Sunday, June 26, 2016

Stafford Battle Interview with Norman Constantine

Sunday, April 10, 2016

Islam Needs More Science Fiction



Islamic authors produce intriguing Speculative Fiction . . . but we need more. We need artists, thinkers and leaders who can offer a rational explanation of Islam to the Judeo-Christian world using the vehicle we call science fiction. 


How will religion impact our future?  Theology and Sci-Fi are uneasy bedfellows. 
All major religions persistently proclaim that peace and understanding is the proper path to a benevolent and merciful God. Atheists may laugh at the rituals but many devout believers from whatever sect they follow are certain that the other guy is stupidly wrong or murderously blasphemous. Sharia law or Christian fundamentalism or Jewish fearfulness can lead to bloody confrontations and tragedies in the name of blind faith. 


God is good.  But God's followers -- we need to be wary of. 


Eyes need to be opened wide by speculations of what could happen from a different point of view.  We need to see the possibilities of co-existing.


Science Fiction can fix this situation if people are willing to read something other than dogma and rigid religious texts. 

Thankfully, there are writers from all religions willing to offer an alternative view of their beliefs so that we can better understand our world.

Start here: Islam and Science Fiction: http://www.islamscifi.com/





Saturday, February 27, 2016

What if We Could Resurrect the Dead?


Should we resurrect the Dead? Of the course, an entire genre of "walking dead" zombies is a popular topic for comics, novels, television and the movies. But what about medically speaking?

Modern medicine has come a long way. Doctors were once criticized if they washed their hands BEFORE operating on a patient. In fact, autopsies were done bare-handed.

Through trail-and-error, using the scientific method of observation and speculation, now, people who would have been worm food as a result of injury or disease are healthy and hale. Increasingly, we can snatch people back from the edge of the dark abyss to linger once more in the warm land of the living. We can reach further and further into the devil's pit to rescue souls.

We are getting better at keeping the human organism alive. But doctors will confess, that in some cases, defining death is still very much an inexact science. We are guessing that the sick person may never return to full vigor or simply languish in a vegetative state until the insurance money is depleted. Or, they may open their eyes and trot over to the nearest food truck for a hamburger and continue on with their lives.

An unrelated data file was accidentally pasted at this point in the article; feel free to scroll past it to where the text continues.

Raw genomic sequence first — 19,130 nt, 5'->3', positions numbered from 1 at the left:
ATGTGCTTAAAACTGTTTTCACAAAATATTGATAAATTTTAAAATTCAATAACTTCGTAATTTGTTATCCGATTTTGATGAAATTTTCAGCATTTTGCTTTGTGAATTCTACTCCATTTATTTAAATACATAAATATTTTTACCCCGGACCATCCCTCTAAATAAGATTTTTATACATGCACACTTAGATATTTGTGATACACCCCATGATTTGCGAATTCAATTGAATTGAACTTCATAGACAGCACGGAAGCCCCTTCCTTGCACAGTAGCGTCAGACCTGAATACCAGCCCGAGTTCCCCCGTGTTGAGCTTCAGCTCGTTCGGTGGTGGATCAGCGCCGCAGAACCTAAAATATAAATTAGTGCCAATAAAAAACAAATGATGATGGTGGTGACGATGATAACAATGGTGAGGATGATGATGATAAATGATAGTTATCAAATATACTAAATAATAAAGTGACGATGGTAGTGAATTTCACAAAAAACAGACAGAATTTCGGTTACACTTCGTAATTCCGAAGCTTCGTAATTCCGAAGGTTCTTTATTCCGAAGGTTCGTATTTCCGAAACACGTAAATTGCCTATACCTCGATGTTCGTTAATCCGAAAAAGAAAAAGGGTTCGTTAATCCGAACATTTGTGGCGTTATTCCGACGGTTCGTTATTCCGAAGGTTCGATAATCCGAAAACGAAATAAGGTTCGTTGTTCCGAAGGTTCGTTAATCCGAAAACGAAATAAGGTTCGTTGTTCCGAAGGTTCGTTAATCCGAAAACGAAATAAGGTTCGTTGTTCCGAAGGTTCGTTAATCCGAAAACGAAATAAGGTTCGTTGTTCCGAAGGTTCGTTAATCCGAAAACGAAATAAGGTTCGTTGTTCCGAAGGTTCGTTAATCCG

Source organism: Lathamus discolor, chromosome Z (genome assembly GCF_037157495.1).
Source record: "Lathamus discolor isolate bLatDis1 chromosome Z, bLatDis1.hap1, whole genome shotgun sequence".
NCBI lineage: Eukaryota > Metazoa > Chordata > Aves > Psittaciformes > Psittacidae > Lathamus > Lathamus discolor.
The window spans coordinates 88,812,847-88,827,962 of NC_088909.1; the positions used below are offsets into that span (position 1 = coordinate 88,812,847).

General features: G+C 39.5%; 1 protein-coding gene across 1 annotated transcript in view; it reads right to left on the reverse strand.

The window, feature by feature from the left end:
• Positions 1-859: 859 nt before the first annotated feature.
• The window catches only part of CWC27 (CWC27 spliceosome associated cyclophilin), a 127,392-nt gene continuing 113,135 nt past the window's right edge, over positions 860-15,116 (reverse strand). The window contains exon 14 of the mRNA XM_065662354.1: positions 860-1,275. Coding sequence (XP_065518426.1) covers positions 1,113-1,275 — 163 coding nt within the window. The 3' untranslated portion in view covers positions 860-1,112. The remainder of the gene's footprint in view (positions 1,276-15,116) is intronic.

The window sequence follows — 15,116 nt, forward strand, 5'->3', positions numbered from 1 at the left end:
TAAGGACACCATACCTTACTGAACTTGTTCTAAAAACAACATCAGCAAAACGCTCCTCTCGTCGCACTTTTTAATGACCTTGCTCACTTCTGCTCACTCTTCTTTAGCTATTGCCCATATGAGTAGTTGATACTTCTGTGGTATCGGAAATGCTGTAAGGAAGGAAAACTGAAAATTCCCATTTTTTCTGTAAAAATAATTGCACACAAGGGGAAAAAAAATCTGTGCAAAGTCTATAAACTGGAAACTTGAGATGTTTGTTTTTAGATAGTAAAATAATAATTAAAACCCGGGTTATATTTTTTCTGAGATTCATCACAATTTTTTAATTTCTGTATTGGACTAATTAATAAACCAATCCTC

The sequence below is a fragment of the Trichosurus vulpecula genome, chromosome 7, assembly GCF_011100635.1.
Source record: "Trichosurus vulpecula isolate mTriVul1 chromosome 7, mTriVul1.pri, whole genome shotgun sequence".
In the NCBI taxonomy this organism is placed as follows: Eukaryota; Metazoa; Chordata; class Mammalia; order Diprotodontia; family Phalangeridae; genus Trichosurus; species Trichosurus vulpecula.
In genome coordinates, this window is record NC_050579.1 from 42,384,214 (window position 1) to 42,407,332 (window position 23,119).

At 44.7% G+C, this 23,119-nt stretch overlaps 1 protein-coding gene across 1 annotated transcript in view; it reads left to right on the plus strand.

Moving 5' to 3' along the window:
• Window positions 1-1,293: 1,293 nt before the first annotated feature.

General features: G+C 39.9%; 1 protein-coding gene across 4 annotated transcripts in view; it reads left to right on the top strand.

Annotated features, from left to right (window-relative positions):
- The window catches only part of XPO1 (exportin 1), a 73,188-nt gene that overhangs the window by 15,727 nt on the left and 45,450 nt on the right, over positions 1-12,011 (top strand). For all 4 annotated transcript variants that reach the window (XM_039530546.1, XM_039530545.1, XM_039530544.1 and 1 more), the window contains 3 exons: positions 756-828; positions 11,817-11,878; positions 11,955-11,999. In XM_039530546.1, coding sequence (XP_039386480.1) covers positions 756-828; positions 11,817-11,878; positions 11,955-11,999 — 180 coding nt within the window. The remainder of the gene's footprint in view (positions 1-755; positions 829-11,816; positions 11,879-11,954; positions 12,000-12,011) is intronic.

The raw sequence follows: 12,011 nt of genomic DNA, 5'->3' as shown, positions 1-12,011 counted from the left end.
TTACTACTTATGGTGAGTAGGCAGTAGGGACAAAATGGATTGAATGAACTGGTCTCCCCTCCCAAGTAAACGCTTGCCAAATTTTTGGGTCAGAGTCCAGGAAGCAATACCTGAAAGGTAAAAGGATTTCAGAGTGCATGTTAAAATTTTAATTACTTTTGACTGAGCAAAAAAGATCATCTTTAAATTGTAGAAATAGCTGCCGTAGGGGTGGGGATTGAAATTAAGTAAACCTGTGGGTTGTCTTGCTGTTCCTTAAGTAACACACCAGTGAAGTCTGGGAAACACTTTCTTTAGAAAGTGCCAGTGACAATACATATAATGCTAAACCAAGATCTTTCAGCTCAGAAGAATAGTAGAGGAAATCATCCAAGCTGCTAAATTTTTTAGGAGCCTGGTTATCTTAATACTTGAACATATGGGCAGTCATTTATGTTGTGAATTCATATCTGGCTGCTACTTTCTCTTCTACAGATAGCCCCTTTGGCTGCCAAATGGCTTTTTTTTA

So, what if one day soon we could bring anyone back from deepest death -- roll back the stone from the crypt to embrace a loved one or lift high a famous leader to continue his/her mission on Earth. These are not shambling corpses seeking a diet of brains or passing along an infection to multiply the numbers of their kind. These would be men and women in the prime of health with ambitions for life; anxious to continue their existence until the next death.

The year 2018 will be the 200th anniversary since the publishing of Frankenstein or the Modern Prometheus written by Mary Wollstonecraft Shelly. A young 19th Century scientist sacrifices his morals and love in the blind pursuit of science. Dare we follow that tortured path? The real question is: if we can bring back people from the dead, are we arrogant enough to tread in God's footsteps?

An Intersection Of Science And Art In Rembrandt's 'Anatomy Lesson' 


I explore this and other issues in the book: Resurrecting the King.  To prevent another Great War of Africa, a scientist/shaman revives an ancient tyrant to rule the modern world.

Thanks for your patience... Get a free copy of my AFRO Sci-Fi Anthology  e-book here.  Join my mailing list to get an advance reading copy of Resurrecting the King.


Friday, January 22, 2016

A TV Sci-Fi That Overcomes Science Facts



A Review Of Syfy's “The Expanse”

After several disastrous attempts to offer viewers a credible space opera worthy of the notable re-imagining of Battlestar Galactica, Syfy (formerly the Sci-Fi Channel) may have stumbled into a winning space drama in The Expanse despite tripping up on some pesky science facts.